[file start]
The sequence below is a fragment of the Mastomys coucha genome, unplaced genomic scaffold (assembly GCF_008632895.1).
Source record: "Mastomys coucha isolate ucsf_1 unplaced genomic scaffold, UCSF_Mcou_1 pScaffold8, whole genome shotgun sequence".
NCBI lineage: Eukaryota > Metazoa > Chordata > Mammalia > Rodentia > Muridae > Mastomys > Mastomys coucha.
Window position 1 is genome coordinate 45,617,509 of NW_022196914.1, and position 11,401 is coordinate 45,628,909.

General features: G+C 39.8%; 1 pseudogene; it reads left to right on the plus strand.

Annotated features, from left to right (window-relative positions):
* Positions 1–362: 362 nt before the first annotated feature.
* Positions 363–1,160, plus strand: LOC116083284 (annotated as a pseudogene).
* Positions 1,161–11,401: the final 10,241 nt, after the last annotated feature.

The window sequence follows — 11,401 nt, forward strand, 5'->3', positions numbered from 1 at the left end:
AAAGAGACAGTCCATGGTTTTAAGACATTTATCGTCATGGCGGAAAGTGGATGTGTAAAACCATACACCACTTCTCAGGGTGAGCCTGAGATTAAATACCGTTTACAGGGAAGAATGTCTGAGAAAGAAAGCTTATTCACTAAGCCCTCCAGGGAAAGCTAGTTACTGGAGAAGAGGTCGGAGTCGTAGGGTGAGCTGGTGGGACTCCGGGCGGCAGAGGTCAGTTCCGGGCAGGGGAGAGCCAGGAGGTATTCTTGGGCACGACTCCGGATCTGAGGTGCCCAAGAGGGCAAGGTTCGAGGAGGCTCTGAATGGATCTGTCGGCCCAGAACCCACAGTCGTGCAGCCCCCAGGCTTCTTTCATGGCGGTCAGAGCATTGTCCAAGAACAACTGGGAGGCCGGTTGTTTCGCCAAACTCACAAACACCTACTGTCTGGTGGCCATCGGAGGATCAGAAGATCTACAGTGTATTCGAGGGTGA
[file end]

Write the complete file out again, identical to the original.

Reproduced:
The sequence below is a fragment of the Mastomys coucha genome, unplaced genomic scaffold (assembly GCF_008632895.1).
Source record: "Mastomys coucha isolate ucsf_1 unplaced genomic scaffold, UCSF_Mcou_1 pScaffold8, whole genome shotgun sequence".
NCBI lineage: Eukaryota > Metazoa > Chordata > Mammalia > Rodentia > Muridae > Mastomys > Mastomys coucha.
Window position 1 is genome coordinate 45,617,509 of NW_022196914.1, and position 11,401 is coordinate 45,628,909.

General features: G+C 39.8%; 1 pseudogene; it reads left to right on the plus strand.

Annotated features, from left to right (window-relative positions):
* Positions 1–362: 362 nt before the first annotated feature.
* Positions 363–1,160, plus strand: LOC116083284 (annotated as a pseudogene).
* Positions 1,161–11,401: the final 10,241 nt, after the last annotated feature.

The window sequence follows — 11,401 nt, forward strand, 5'->3', positions numbered from 1 at the left end:
AAAGAGACAGTCCATGGTTTTAAGACATTTATCGTCATGGCGGAAAGTGGATGTGTAAAACCATACACCACTTCTCAGGGTGAGCCTGAGATTAAATACCGTTTACAGGGAAGAATGTCTGAGAAAGAAAGCTTATTCACTAAGCCCTCCAGGGAAAGCTAGTTACTGGAGAAGAGGTCGGAGTCGTAGGGTGAGCTGGTGGGACTCCGGGCGGCAGAGGTCAGTTCCGGGCAGGGGAGAGCCAGGAGGTATTCTTGGGCACGACTCCGGATCTGAGGTGCCCAAGAGGGCAAGGTTCGAGGAGGCTCTGAATGGATCTGTCGGCCCAGAACCCACAGTCGTGCAGCCCCCAGGCTTCTTTCATGGCGGTCAGAGCATTGTCCAAGAACAACTGGGAGGCCGGTTGTTTCGCCAAACTCACAAACACCTACTGTCTGGTGGCCATCGGAGGATCAGAAGATCTACAGTGTATTCGAGGGTGA